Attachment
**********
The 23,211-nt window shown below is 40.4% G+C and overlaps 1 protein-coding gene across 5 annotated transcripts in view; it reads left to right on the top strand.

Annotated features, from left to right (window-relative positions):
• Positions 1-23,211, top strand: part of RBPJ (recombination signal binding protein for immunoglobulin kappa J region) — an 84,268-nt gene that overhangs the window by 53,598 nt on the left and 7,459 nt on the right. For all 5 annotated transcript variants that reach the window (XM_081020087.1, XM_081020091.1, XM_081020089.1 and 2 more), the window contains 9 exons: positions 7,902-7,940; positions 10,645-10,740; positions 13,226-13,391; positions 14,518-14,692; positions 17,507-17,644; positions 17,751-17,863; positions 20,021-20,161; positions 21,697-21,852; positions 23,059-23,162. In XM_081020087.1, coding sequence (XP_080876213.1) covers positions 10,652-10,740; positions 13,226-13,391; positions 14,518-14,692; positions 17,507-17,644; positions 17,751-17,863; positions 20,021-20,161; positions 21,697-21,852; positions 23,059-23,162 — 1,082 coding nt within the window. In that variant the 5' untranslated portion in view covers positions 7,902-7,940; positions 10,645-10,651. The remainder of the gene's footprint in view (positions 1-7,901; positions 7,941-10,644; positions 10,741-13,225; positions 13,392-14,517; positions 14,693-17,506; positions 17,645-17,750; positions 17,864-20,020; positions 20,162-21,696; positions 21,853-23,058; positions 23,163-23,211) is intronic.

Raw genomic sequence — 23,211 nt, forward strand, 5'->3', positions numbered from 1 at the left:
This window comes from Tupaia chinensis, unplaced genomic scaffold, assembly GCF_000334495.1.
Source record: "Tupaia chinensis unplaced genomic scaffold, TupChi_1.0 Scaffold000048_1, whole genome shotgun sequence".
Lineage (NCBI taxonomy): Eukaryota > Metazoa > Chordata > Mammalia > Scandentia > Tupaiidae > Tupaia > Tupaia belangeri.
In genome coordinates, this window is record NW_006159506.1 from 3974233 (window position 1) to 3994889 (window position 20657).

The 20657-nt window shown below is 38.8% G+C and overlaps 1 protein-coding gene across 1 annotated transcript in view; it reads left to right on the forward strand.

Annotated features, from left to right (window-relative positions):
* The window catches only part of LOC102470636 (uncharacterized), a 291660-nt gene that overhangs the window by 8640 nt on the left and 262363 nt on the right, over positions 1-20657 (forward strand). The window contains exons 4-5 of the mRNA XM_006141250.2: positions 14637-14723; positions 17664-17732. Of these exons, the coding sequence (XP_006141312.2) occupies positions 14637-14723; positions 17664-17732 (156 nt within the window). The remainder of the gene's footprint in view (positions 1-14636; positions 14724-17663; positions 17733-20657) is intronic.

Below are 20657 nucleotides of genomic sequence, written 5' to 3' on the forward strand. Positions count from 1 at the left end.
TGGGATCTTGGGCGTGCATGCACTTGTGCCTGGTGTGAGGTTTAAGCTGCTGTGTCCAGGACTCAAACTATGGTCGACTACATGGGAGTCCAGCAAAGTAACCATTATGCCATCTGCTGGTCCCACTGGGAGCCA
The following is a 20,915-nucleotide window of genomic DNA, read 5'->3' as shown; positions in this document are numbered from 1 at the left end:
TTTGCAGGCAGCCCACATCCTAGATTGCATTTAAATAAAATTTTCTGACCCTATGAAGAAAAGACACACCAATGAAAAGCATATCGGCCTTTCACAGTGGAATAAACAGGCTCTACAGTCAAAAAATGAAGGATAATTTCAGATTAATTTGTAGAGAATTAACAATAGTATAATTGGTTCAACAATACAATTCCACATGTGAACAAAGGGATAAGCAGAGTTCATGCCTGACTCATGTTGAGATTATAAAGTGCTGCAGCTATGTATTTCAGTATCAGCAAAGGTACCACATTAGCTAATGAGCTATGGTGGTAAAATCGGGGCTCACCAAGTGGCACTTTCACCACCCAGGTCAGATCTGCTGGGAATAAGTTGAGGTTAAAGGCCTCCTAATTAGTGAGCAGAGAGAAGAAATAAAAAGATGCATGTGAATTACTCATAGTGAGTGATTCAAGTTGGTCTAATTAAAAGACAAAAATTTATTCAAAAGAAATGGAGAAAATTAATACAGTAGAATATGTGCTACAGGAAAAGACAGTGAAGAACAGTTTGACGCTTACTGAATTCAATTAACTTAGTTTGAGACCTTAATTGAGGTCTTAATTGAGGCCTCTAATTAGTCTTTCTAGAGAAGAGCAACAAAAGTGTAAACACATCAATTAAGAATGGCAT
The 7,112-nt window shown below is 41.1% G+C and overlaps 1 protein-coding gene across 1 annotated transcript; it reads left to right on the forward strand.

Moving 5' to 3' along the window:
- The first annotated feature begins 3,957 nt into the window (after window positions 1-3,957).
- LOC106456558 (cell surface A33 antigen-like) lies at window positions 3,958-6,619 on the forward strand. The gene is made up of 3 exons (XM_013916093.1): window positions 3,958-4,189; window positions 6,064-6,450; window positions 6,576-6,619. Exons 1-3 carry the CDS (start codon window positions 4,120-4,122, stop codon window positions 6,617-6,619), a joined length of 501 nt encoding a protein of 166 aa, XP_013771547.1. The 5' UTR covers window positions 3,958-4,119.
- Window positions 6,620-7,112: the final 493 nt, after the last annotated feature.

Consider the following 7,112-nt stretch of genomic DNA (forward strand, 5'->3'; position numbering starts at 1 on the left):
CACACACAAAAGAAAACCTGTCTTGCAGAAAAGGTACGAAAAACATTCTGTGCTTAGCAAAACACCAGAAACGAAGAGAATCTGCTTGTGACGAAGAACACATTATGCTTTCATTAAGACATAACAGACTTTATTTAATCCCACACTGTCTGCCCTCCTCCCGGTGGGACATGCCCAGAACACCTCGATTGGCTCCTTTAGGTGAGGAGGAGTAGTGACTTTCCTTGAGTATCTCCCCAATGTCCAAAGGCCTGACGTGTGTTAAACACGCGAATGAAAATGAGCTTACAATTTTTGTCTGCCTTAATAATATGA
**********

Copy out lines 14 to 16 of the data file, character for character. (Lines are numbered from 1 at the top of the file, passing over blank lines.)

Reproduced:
The following is a 20,915-nucleotide window of genomic DNA, read 5'->3' as shown; positions in this document are numbered from 1 at the left end:
TTTGCAGGCAGCCCACATCCTAGATTGCATTTAAATAAAATTTTCTGACCCTATGAAGAAAAGACACACCAATGAAAAGCATATCGGCCTTTCACAGTGGAATAAACAGGCTCTACAGTCAAAAAATGAAGGATAATTTCAGATTAATTTGTAGAGAATTAACAATAGTATAATTGGTTCAACAATACAATTCCACATGTGAACAAAGGGATAAGCAGAGTTCATGCCTGACTCATGTTGAGATTATAAAGTGCTGCAGCTATGTATTTCAGTATCAGCAAAGGTACCACATTAGCTAATGAGCTATGGTGGTAAAATCGGGGCTCACCAAGTGGCACTTTCACCACCCAGGTCAGATCTGCTGGGAATAAGTTGAGGTTAAAGGCCTCCTAATTAGTGAGCAGAGAGAAGAAATAAAAAGATGCATGTGAATTACTCATAGTGAGTGATTCAAGTTGGTCTAATTAAAAGACAAAAATTTATTCAAAAGAAATGGAGAAAATTAATACAGTAGAATATGTGCTACAGGAAAAGACAGTGAAGAACAGTTTGACGCTTACTGAATTCAATTAACTTAGTTTGAGACCTTAATTGAGGTCTTAATTGAGGCCTCTAATTAGTCTTTCTAGAGAAGAGCAACAAAAGTGTAAACACATCAATTAAGAATGGCAT
The 7,112-nt window shown below is 41.1% G+C and overlaps 1 protein-coding gene across 1 annotated transcript; it reads left to right on the forward strand.